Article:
Universal were indeed happy to let an enthusiastic music lover in Manchester, release a limited edition ep of tracks from elbow on his boutique label, in an attempt to help the band out. I think that was the official line and that's what happened. Legend has it that that the enthusiatic msuic lover did bring out the ep without having heard a track by the band. "Print the legend" Tony Wilson famously said. I can confirm that the "record deal", such as it was, was indeed completed without a note of elbow passing my ear drums.

Some 3 weeks later I heard the track newborn on platform of Stockport station at roughly 6:30 on a Saturday morning on route to London. I was blown away by the song it was truly amazing. It still is.

Tuesday, May 13, 2008


I set up this blog as a form of therapy - I went through some very dark days - i wanted to tell myself and those that loved or cared about me that I was okay. This is what I did. There was a reason behind the actions and problems that ensued from those actions. It has served a purpose too, in that I have been able to get things out that have previously not been said written my history, a history that sometimes fails to make into some other people's histories. So hopefully it is all good.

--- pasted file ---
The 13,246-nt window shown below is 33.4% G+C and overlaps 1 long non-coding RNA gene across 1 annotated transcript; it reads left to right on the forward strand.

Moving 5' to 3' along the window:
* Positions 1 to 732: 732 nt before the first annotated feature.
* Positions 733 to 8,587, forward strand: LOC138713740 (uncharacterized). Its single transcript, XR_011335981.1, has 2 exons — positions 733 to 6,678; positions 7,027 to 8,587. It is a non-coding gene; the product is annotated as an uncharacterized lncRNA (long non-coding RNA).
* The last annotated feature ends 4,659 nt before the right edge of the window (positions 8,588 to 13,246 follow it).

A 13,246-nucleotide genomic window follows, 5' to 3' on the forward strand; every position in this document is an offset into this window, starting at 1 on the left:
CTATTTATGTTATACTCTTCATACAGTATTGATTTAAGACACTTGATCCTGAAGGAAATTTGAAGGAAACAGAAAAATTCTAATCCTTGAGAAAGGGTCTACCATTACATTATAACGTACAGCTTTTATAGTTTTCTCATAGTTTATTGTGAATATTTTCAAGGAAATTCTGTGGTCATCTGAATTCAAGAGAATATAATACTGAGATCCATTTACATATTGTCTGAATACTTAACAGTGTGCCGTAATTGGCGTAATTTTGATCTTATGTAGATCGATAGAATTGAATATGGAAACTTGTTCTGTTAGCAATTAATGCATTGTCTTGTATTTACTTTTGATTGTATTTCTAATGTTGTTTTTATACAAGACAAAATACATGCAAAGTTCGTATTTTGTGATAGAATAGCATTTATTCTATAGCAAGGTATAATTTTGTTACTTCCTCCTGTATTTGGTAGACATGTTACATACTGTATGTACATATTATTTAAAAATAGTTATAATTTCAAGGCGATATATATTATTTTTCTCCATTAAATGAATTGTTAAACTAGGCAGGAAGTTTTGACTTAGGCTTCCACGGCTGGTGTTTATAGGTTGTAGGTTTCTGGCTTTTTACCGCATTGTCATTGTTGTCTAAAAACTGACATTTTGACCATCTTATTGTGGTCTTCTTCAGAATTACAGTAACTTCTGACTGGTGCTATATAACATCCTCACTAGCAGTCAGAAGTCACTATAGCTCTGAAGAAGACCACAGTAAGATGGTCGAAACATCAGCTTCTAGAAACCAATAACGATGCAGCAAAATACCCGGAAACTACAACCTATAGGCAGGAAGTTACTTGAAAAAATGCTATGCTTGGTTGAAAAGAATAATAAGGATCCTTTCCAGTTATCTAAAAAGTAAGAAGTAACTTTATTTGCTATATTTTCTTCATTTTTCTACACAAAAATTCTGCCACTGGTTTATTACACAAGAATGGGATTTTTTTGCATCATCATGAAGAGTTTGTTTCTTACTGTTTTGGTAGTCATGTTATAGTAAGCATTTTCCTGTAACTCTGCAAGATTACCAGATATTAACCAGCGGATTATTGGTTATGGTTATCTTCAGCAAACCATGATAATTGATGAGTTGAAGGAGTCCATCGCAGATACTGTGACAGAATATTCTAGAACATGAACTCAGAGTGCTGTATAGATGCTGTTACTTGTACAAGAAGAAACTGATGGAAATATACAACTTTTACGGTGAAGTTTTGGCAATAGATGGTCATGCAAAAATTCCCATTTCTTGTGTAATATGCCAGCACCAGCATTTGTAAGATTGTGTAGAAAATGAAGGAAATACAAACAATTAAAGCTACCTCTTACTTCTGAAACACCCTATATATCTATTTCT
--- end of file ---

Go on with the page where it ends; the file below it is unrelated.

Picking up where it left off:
The real joy has come now with the realisation that my experience has formed part of a lecture that Tony Kostrzewa made to some aspirant musicians in Leeds some time ago. You can click here and read it. It made the hairs stand up on the back of my neck. I have arrived if Tony K said it, it is fact it is true. Well all except the bit about making money out Colin Whatsisname.

Thursday, May 01, 2008

Tony Kostrzewa RIP

Tony Kostrzewa died last night at 23:45.

He was a super hero in the very truest sense of the words. He had powers that we do not have. He made things happen. He saw through to the core of stuff. He was a god.